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Sermon for the Seventh Sunday of Easter, May 8, 2005
Episcopal Church of the Holy Family, Jasper, Georgia
The Rev. Mary P. Johnson
Texts: Acts 1:1-14; 1 Peter 4:12-19; John 17:1-11.
Not only is today the Sunday after the Feast of the Ascension. It is also Mother's Day. And it is coming on the tail end of an adult education offering that introduced us to Julian of Norwich, a mystic of the 14th century. Today would be Dame Julian's feast day if it were a weekday. I think we can consider these three things together and learn something wonderful about God's ways with us, his children.
The easiest place to start is with Mother's Day. We all either are mothers or have had mothers. This is a day set aside to honor our mothers. Last Sunday I was sitting at church in the tiny burg of Alert, Kansas, beside my mother, Grace Peterson, whose 90th birthday we celebrated on the 27th of April. You don't get to be 90 without having a pretty tough and resilient outlook on life. For more than half her life, my mother has been bestowing her wisdom and her philosophy of life lovingly upon her daughters and upon anyone else who will listen. She has some amazing and memorable sayings that I heard her say so many times that I didn't think they were remarkable. I was well into my thirties before I realized that my mother was a punster. When she was feeling under the weather with a cold, she'd sigh and say: "Oh, it's my nose that runs and my feet that smell!"
But she also has some more profound things that she's prone to say:
· "He that hath a thousand friends hath not a friend to spare."
· "The world isn't fair."
· "When you're discouraged, lie down and bleed awhile and then get up and fight."
· God loves you even more than I do, and he has said he will never leave or forsake you.
· Love that is hardened moulds at last until we know, some day, the only things we ever keep are what we give away.
· It's going to get better.
· It's going to be okay (Every mother has a phrase like this-- a "there, there, dear" phrase.)
This amazing amalgam of motherly wisdom carries me through some difficult times. Like all good mothers, her little words of wisdom reminded us that we have roots and wings. She's never been a fan of pity parties or of pessimism. She faces hardship by having a stiff upper lip and by squaring her shoulders in a characteristic way, preparing herself to face life's challenges head-on. These were the principles by which Mom brought us up. Her goal was to raise responsible, competent, independent, and kind children. The jury is out on how well she did her job. (She would not use the past tense; she still believes that there's work to do with her elder daughter, who is herself about to enter her second half-century!)
These principles were perhaps not articulated in explicitly Christian language, but they are Christ-like nonetheless. Today we read scripture lessons from John, Acts and the first letter of Peter. All give us insights on the life of the follower of Jesus Christ in what some theologians have called "the time between the times," or "the already but not yet," that everyday time we live in each day. Jesus has been raised from the dead, but he is no longer walking among us here on earth. There's a sense of incompleteness. One of my professors likened it to the time in Europe between D-Day and VE Day. The tides have turned, it's clear what the outcome of the war will be, but there are still battles to fight, and the war is not over. A beloved Easter hymn says: "The strife is o'er the battle done, the victory of Christ is won." Jesus was raised from the dead. He showed himself to be indisputably alive. He is the first fruit, to use a different metaphor. But the harvest isn't yet all in. (It seems that we can only talk about this sense of incompleteness of our union with Christ in metaphors. We human beings are not just the tool-making animals; we are also the singing animals, the metaphorizing animals, the poetic animals.)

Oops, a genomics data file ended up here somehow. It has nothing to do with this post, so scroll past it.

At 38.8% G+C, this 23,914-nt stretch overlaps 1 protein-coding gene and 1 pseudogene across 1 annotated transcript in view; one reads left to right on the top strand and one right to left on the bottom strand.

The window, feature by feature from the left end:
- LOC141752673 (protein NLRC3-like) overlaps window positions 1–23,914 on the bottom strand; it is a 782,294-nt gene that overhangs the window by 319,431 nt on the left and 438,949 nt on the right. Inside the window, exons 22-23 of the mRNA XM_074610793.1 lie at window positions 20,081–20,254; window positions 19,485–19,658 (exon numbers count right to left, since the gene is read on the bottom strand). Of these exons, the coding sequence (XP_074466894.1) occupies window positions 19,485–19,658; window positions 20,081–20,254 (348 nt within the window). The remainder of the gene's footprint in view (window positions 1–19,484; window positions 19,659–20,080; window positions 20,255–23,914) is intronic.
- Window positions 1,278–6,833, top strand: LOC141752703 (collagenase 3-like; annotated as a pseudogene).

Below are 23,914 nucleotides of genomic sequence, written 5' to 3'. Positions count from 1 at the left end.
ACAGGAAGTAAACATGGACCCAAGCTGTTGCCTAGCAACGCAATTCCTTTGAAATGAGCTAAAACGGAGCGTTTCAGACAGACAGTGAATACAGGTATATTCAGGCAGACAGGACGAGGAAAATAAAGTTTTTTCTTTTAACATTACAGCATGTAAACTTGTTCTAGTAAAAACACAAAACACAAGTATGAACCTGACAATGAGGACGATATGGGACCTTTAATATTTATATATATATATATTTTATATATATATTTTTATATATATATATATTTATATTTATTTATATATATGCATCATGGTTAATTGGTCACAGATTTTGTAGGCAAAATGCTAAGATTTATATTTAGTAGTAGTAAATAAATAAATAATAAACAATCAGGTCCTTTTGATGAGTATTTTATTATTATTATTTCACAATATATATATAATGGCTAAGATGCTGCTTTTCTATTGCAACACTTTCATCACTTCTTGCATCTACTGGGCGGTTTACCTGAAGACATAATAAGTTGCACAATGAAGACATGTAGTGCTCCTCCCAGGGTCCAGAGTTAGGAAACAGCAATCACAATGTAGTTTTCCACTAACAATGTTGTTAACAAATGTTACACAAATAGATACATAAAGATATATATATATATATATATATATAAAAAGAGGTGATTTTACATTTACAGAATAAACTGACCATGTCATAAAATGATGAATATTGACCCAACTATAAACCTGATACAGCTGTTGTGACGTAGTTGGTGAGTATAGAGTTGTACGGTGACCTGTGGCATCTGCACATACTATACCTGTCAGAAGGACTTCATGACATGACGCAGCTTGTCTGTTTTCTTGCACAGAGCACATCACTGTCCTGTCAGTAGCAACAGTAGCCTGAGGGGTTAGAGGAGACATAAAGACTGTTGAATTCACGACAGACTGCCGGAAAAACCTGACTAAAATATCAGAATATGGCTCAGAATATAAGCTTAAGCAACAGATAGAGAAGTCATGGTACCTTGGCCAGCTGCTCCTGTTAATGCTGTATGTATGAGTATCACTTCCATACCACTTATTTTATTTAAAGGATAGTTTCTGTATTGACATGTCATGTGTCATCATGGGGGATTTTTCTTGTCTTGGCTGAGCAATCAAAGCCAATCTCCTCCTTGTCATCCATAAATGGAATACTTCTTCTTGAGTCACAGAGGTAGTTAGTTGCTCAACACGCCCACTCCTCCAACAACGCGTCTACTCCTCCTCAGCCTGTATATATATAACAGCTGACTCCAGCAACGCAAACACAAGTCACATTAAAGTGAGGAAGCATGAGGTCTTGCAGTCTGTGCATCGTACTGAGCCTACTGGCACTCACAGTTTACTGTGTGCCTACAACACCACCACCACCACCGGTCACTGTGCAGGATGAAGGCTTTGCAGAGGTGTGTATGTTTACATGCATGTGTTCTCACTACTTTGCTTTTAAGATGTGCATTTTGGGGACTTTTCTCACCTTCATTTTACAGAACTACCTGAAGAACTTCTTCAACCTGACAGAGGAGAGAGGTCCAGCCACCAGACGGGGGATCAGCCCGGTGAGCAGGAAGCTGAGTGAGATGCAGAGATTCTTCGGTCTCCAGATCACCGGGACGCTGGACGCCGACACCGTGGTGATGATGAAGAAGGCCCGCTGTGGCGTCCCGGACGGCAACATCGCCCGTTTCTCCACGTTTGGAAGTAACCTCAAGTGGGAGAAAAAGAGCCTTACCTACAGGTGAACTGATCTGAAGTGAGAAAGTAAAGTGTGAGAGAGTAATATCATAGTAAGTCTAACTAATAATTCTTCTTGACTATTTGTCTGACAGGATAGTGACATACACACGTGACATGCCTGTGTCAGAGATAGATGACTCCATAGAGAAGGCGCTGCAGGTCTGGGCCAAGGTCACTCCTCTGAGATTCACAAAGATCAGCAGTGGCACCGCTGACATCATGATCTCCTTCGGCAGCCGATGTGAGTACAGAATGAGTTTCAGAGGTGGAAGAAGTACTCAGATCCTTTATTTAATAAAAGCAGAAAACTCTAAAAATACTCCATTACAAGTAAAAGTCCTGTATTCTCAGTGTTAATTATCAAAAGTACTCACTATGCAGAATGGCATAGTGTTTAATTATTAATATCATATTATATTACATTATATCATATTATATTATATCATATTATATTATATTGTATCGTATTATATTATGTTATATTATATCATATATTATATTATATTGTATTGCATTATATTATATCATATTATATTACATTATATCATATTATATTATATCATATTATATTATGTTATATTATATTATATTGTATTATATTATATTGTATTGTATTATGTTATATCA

Our task as Christians is to live faithfully in this paradoxical time between the times. Ascensiontide, falling as it does, in our liturgical timetable, between Jesus' departure from earth and his bestowing of the gift of his Spirit, at Pentecost, celebrated ten days after Ascension, is the quintessential liturgical "time between the times." Wisdom for living in this way comes from the readings we have before us today. Jesus says, in the prayer he prayed just before he was betrayed: "Father, the hour has come; glorify your Son so that the son may glorify you, since you have given him authority...to give eternal life to all whom you have given him." My mother, hearing this reading, would nod her head and say: "See? God loves you even more than I do, and he will keep you safe." Jesus continues: "Now I am no longer in the world, but they are in the world, and I am coming to you. Holy Father, protect them in your name that you have given me, so that they may be one, as we are one." Jesus acknowledges that life "in the world" is no picnic. It has its dangers. But that life is not lived without God's loving protection. Life is hard, but God is present, and God has given us the gift of each other--and we are to be, or, perhaps truly are, though we don't know it, one in him. My mother, hearing this reading, would nod her head and say: "Your friends are God's gift. Don't take them for granted. 'He that hath a thousand friends hath not a friend to spare.'"
St. Peter reminds Christians that they can expect life to be challenging and sometimes downright painful. My mother, hearing this reading, would nod her head and say: "The world is not fair." Peter continues: "Rejoice insofar as you are sharing Christ's sufferings, so that you may also be glad and shout for joy when his glory is revealed.. .Therefore, let [us] entrust [ourselves] to a faithful Creator, while continuing to do good." My mother, hearing this reading, would nod her head and say: "When you're beaten down, lay down and bleed a while and then get up and fight."